University unifies fragmented access systems, moves away from prox
At Clemson University, the TigerOne card office’s latest endeavor is creating a new access control system, a pursuit that began in 2012. Steve Robbins, the Executive Director of the TigerOne card office, and Matthew Tegen, the Director of Systems for the TigerOne card office, presented their project and discussed what they wanted to accomplish, the current status of their project, and what they have learned so far.
During a presentation given at NACCU 2017, the pair discussed the highlights and major components of the project at Clemson.
One of the goals of the project was combining four different access systems that have in place for over twenty years: Picture Perfect, Secure Perfect, Von Duprin, and Onity. Having multiple systems in place simultaneously presented certain security and safety risks, and all four systems leveraged either magnetic stripe or prox technology. “Safety is the driver – everything else takes a backseat to that. Safety is the justification for everything,” Tegen says.
Having multiple systems presented safety issues. For example, if the police have access to two or three systems and don’t have access to the fourth system, it can be a potential public safety threat if authorities can't quickly access a building.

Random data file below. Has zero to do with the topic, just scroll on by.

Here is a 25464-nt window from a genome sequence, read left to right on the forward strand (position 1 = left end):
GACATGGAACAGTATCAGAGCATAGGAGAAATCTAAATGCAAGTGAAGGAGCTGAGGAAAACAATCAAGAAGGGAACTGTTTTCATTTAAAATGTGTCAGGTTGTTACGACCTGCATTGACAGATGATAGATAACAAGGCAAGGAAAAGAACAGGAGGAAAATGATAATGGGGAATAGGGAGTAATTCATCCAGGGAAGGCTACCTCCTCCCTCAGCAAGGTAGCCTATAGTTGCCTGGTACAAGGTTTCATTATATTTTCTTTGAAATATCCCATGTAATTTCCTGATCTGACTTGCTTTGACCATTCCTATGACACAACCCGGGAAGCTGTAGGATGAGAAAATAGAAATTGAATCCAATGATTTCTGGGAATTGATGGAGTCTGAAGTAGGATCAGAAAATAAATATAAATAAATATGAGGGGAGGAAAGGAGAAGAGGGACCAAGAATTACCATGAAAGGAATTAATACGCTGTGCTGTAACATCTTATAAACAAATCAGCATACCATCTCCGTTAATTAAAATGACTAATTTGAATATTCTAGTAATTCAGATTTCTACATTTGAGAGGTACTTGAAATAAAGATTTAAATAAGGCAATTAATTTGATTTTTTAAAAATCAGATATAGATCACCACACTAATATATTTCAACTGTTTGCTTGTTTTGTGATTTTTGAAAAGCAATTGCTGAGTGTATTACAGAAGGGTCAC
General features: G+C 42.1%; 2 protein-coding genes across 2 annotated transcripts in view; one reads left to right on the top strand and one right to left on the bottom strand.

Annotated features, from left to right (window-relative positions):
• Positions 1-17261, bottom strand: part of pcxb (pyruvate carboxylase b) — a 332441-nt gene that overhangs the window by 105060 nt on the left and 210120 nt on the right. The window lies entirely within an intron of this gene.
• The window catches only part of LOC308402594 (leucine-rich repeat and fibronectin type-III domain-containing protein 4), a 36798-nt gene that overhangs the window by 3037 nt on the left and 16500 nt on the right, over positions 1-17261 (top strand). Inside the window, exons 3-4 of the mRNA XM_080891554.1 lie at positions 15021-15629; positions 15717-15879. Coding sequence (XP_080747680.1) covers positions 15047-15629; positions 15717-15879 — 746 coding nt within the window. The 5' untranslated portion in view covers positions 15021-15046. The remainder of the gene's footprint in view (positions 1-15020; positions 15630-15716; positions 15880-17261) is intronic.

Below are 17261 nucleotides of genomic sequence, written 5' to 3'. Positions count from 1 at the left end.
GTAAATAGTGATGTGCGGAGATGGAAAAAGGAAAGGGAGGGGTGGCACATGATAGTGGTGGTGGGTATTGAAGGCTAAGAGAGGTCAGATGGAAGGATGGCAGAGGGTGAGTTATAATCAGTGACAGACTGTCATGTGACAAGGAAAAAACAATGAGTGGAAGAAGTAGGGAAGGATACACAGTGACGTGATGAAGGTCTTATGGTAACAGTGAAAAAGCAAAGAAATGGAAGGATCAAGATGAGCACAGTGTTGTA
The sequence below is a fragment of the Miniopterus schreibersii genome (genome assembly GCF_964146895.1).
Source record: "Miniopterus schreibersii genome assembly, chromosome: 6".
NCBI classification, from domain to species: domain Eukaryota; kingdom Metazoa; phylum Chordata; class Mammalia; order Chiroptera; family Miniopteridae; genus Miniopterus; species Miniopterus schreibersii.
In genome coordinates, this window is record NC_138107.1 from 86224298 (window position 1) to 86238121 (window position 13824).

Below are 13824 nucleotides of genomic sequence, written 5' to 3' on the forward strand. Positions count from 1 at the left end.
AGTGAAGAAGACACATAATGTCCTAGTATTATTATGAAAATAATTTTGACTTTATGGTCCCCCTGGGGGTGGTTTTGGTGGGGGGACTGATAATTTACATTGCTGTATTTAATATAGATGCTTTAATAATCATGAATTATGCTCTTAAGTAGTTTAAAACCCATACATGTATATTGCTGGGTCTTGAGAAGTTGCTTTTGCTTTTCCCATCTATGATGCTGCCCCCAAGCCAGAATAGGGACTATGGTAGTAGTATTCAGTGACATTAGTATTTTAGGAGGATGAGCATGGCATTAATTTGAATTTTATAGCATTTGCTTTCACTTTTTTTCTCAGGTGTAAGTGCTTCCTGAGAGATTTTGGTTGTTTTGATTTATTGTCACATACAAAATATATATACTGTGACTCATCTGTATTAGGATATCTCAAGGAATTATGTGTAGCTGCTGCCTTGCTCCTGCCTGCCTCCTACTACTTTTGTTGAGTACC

Manual data entry posed another risk. Two of the systems, Von Duprin and Onity, leveraged the comparably less secure magnetic stripe, while Picture Perfect and Secure Perfect leverage prox. Clemson was also seeking to remove outdated systems and move toward card encryption to prevent copying. Picture Perfect was no longer receiving security updates and the IT department didn’t feel comfortable using it.
One of the first steps in the security overhaul was to determine the stakeholders in the project. One of the major stakeholders are building security coordinators.
At Clemson, each building is assigned a building security coordinator who in turn has control over cardholder groups, sets schedules on doors, controls buildings' security systems, and decides who receives access privileges. Department system administrators, the departments, students, and faculty, were also crucial stakeholders.
Once Robbins and Tegen finished defining what their project was in their project charter, they needed to create an outline and requirements for it. For this, the steering committee helped identify members for a project team that included a total of twenty people from the campus police department, academics, IT, facilities and the financial department.
“We tried to turn over every stone there was of key stakeholders and identify the essential areas that needed to be represented,” Robbins says.
Together, they created the details for the requirements of their access control system, developed a policy for the access control system, and made budget projections.